Weekly Assignment #13 (last one)

By midnight on Wednesday, December 13, please locate an archival collection related to your topic. Write an annotation summarizing the collection and evaluating its potential usefulness for your paper. Use any or all the following resources:

An online finding aid, if there is one, will give you a great deal of information about the collection that you can use for your annotation’s summary. You can sometimes find these by following links from the databases, but you can also Google the name of the collection (e.g., “Ernest Hemingway papers”) plus the keywords “finding aid” or “inventory.” You might also try going to the library / repository’s own website and searching their catalog or website.

Also, just for fun, you might want to check out the Wayback Machine at the Internet Archive. If you’re looking for an old website or a previous version of a current one, this is about your only option.

And yes: you can include archival sources (or finding aids to them) in your annotated bibliography!

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Meet at NCSU Special Collections 12/5 and 12/7

I’ve arranged for us to meet and be spoken to in our own Special Collections next week. Todd Kosmerick, University Archivist, has kindly agreed to tell us about how to find materials in Special Collections around the nation and here in our own library.

Special Collections is VERY HARD to find right now because of the construction; believe it or not, you have to go up to the SECOND floor of the East Wing of D. H. Hill and THEN take the stairs or elevator down to the GROUND floor, because you can’t get to the correct part of the ground floor from the first floor right now. Here are directions.

Leave plenty of time to get to Special Collections promptly at 4:30, because we’ve only got half an hour there. At 5pm we’ll go back up to the second floor to the ITTC lab (where we had the class on reference books) to finish out the class session and do course evaluations.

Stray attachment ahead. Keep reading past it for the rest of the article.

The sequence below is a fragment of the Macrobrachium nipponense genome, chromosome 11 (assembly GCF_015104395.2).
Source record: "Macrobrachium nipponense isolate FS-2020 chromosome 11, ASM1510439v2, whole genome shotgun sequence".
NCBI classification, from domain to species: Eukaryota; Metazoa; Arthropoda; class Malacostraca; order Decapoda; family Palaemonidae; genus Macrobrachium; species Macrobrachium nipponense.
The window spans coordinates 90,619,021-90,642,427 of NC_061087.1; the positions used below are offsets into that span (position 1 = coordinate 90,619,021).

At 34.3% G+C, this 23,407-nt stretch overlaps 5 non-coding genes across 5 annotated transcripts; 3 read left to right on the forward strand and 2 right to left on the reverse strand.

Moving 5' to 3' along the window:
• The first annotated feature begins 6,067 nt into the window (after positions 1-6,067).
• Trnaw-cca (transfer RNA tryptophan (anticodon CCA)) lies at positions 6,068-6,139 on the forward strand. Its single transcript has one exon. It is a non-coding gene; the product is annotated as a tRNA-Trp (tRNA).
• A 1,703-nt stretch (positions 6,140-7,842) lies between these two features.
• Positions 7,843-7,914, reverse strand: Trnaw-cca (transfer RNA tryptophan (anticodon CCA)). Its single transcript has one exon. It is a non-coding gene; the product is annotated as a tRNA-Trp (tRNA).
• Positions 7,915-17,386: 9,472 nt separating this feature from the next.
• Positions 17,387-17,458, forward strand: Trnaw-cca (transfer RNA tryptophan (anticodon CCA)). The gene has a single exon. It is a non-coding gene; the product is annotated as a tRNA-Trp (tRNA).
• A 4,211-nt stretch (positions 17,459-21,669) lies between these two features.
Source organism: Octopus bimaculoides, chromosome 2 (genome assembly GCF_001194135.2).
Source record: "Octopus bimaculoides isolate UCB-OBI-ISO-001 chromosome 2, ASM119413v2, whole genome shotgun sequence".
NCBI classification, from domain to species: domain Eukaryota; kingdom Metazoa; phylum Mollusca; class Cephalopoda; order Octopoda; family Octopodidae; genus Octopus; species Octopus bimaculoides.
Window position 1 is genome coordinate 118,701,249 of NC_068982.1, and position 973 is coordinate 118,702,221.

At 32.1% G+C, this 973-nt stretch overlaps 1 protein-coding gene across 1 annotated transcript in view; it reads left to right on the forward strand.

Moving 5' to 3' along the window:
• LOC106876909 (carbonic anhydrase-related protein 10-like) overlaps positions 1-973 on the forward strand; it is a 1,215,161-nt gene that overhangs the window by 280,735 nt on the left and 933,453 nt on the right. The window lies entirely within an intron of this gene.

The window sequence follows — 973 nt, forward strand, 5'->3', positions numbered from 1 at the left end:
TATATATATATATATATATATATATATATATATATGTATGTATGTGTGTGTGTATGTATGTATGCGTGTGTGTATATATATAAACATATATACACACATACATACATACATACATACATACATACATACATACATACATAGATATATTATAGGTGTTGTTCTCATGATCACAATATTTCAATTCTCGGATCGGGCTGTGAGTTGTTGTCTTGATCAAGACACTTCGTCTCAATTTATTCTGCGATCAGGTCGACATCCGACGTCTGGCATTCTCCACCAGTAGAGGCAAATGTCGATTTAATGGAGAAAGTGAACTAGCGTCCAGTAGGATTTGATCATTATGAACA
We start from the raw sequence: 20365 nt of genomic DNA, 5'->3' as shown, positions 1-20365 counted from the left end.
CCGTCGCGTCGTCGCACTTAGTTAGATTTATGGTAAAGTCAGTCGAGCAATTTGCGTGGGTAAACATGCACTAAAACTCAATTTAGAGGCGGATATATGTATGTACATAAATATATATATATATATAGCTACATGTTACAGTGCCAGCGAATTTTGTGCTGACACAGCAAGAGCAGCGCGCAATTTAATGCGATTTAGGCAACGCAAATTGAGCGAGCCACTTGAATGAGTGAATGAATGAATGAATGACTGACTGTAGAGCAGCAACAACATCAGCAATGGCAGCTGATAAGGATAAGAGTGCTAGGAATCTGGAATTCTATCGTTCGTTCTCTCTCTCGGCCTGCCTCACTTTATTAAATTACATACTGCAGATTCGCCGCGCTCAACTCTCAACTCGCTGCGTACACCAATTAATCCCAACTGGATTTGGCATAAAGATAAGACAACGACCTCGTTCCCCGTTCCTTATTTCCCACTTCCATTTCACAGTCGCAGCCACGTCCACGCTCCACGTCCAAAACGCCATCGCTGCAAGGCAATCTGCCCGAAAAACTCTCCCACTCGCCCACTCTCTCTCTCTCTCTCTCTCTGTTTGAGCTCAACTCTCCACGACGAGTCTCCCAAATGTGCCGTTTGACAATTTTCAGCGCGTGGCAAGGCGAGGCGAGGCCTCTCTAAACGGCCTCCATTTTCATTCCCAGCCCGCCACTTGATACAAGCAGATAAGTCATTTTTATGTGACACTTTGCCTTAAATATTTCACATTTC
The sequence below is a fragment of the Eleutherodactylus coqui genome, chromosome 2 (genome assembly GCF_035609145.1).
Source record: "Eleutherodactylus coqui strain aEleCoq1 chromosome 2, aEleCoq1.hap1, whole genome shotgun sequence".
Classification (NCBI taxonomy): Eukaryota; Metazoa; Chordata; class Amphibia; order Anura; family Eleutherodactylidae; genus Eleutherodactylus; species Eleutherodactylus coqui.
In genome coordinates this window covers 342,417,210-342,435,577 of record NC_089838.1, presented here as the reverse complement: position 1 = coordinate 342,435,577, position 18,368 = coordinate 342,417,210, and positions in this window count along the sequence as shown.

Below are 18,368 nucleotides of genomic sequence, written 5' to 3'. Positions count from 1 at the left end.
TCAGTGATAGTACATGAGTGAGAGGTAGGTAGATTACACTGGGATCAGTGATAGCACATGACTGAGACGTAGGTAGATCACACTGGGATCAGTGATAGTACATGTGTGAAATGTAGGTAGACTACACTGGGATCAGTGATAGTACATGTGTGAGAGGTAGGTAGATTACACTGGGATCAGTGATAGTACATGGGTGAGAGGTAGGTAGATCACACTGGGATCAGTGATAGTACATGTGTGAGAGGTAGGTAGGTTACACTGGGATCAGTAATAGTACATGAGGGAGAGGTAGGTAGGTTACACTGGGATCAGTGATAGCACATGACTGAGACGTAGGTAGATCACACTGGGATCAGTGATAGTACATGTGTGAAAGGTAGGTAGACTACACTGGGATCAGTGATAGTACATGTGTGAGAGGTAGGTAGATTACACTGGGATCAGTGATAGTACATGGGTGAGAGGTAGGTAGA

Thanks.

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Bibliography resources

20th-Century American Bestsellers — database with detailed descriptive bibliographies of many 20th-century American bestsellers (created by students).

Screencast by Jon Udell of changes in a Wikipedia entry — graphically makes the point that an “edition” in the online world may be a concept whose time has went.

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Special Collections UNC trip canceled

It definitely looks as though we’ll need to cancel the trip up to UNC for Tuesday, at least, and probably Thursday as well. Ah, well. I’ll see about taking us over to Special Collections and/or getting a guest speaker from Special Collections right here on our own campus instead — if not, I’ll give you my own spiel on Special Collections and archival research.

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Weekly Assignment #12

Since I never did really post the assignment last week, we’ll fold it over into this week’s. Please find two books (monographs or edited books) related to your topic and post them, with annotations, as comments to this post. Thanks.

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Annotated Bibliography assignment

Here are some answers to some questions about the annotated bibliography assignment. Remember that what I’m looking for is an annotated bibliography of the 20 best sources for you related to your research topic.